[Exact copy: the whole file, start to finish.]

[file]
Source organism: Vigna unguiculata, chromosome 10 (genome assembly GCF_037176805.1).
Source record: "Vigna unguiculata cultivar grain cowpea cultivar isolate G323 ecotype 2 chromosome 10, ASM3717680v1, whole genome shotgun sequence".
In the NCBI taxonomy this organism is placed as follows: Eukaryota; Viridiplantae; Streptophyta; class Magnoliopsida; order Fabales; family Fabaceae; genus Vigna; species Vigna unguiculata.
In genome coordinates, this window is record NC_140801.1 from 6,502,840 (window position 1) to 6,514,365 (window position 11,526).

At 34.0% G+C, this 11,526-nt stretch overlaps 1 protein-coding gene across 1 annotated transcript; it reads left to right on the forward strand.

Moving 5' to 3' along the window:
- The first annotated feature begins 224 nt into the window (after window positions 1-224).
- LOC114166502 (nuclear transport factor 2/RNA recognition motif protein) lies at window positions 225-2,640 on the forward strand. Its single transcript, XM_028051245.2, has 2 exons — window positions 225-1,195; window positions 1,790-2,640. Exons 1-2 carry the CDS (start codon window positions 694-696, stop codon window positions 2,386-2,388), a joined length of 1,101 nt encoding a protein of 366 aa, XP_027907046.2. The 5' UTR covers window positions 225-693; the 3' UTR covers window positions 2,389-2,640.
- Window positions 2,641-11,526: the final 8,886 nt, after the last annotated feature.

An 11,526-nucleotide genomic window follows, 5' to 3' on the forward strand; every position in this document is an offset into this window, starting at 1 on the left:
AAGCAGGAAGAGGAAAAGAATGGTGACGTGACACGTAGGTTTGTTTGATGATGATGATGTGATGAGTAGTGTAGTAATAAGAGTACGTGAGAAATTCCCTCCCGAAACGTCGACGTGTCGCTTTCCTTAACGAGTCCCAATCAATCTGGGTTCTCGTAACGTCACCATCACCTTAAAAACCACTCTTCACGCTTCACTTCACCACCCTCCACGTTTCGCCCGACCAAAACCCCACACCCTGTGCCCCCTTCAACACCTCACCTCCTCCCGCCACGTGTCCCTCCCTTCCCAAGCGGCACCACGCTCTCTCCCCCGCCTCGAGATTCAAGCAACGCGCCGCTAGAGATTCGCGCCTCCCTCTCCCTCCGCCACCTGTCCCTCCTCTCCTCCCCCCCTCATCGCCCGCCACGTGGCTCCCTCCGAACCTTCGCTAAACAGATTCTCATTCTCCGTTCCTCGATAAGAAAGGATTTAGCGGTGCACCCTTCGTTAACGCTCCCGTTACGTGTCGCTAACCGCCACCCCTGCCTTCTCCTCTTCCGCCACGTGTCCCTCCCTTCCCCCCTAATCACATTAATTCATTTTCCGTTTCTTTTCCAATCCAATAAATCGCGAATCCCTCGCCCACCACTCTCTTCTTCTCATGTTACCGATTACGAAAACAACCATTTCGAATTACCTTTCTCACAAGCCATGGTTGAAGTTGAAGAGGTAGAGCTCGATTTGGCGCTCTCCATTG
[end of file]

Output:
Source organism: Vigna unguiculata, chromosome 10 (genome assembly GCF_037176805.1).
Source record: "Vigna unguiculata cultivar grain cowpea cultivar isolate G323 ecotype 2 chromosome 10, ASM3717680v1, whole genome shotgun sequence".
In the NCBI taxonomy this organism is placed as follows: Eukaryota; Viridiplantae; Streptophyta; class Magnoliopsida; order Fabales; family Fabaceae; genus Vigna; species Vigna unguiculata.
In genome coordinates, this window is record NC_140801.1 from 6,502,840 (window position 1) to 6,514,365 (window position 11,526).

At 34.0% G+C, this 11,526-nt stretch overlaps 1 protein-coding gene across 1 annotated transcript; it reads left to right on the forward strand.

Moving 5' to 3' along the window:
- The first annotated feature begins 224 nt into the window (after window positions 1-224).
- LOC114166502 (nuclear transport factor 2/RNA recognition motif protein) lies at window positions 225-2,640 on the forward strand. Its single transcript, XM_028051245.2, has 2 exons — window positions 225-1,195; window positions 1,790-2,640. Exons 1-2 carry the CDS (start codon window positions 694-696, stop codon window positions 2,386-2,388), a joined length of 1,101 nt encoding a protein of 366 aa, XP_027907046.2. The 5' UTR covers window positions 225-693; the 3' UTR covers window positions 2,389-2,640.
- Window positions 2,641-11,526: the final 8,886 nt, after the last annotated feature.

An 11,526-nucleotide genomic window follows, 5' to 3' on the forward strand; every position in this document is an offset into this window, starting at 1 on the left:
AAGCAGGAAGAGGAAAAGAATGGTGACGTGACACGTAGGTTTGTTTGATGATGATGATGTGATGAGTAGTGTAGTAATAAGAGTACGTGAGAAATTCCCTCCCGAAACGTCGACGTGTCGCTTTCCTTAACGAGTCCCAATCAATCTGGGTTCTCGTAACGTCACCATCACCTTAAAAACCACTCTTCACGCTTCACTTCACCACCCTCCACGTTTCGCCCGACCAAAACCCCACACCCTGTGCCCCCTTCAACACCTCACCTCCTCCCGCCACGTGTCCCTCCCTTCCCAAGCGGCACCACGCTCTCTCCCCCGCCTCGAGATTCAAGCAACGCGCCGCTAGAGATTCGCGCCTCCCTCTCCCTCCGCCACCTGTCCCTCCTCTCCTCCCCCCCTCATCGCCCGCCACGTGGCTCCCTCCGAACCTTCGCTAAACAGATTCTCATTCTCCGTTCCTCGATAAGAAAGGATTTAGCGGTGCACCCTTCGTTAACGCTCCCGTTACGTGTCGCTAACCGCCACCCCTGCCTTCTCCTCTTCCGCCACGTGTCCCTCCCTTCCCCCCTAATCACATTAATTCATTTTCCGTTTCTTTTCCAATCCAATAAATCGCGAATCCCTCGCCCACCACTCTCTTCTTCTCATGTTACCGATTACGAAAACAACCATTTCGAATTACCTTTCTCACAAGCCATGGTTGAAGTTGAAGAGGTAGAGCTCGATTTGGCGCTCTCCATTG